City of Oconto ordinances mandate the protection of park property. “No person shall kill, injure or disturb or attempt to injure or disturb waterfowl, birds or animals, wild or domestic, within any park, except as permitted by this Chapter. No person shall climb any tree or remove flowers or fruit, wild or cultivated, or break, cut down, trample upon, remove or in any manner injure, deface, write upon or ill use any tree, shrub, flower, flower bed, turf, soil, sand, fountain, ornament, building, structure, apparatus, bench, table, official notice, sign, fence or other property within any park.”
In addition, the City of Oconto ordinance states, “Acts of Cruelty Prohibited. No person except a police officer or health or humane officer in the pursuit of his duties shall, within the City, shoot or kill or commit an act of cruelty to any animal or bird or disturb any bird’s nests or bird’s eggs.”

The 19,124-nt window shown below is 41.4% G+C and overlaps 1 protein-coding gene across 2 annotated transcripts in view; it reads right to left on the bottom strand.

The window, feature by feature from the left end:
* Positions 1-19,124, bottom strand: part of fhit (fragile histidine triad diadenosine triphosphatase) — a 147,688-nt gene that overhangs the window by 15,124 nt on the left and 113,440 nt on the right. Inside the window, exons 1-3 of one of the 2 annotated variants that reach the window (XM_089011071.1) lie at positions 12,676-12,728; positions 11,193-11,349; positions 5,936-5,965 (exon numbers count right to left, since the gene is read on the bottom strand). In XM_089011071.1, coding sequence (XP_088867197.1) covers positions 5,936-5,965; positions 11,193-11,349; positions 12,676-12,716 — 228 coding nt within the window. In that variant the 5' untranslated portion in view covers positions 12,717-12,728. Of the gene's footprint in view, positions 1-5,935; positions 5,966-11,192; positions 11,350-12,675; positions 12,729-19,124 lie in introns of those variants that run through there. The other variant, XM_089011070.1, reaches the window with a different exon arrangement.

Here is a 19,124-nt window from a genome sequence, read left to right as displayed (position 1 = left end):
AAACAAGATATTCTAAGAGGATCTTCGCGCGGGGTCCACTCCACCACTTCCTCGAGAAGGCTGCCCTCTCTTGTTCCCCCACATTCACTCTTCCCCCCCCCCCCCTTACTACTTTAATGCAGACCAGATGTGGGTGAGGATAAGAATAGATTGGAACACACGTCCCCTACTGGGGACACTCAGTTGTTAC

D. Document that current municipal planning seeks to provide additional bird habitat.
Bird City Oconto established another Purple Martin Colony at City Docks.
In 2017 Bird City updated the Purple Martin houses at City Park to more modern housing for the Martins
At Copper Culture State Park and Holtwood Sporting Complex we are working on the establishment of more wood duck houses.
At Copper Culture State Park, Sharp Park, City Park: Flicker and Woodpecker housing was established in 2017. The Red-Headed Woodpecker was cited and photographed at City Park.
In 2017 the DNR erected a small kiosk at the Oconto Marsh, in 2018 we will be developing information for the site to put up in the kiosk.
F. Show that your community offers the public information on how they can control and remove invasive species in order to improve or maintain bird habitat.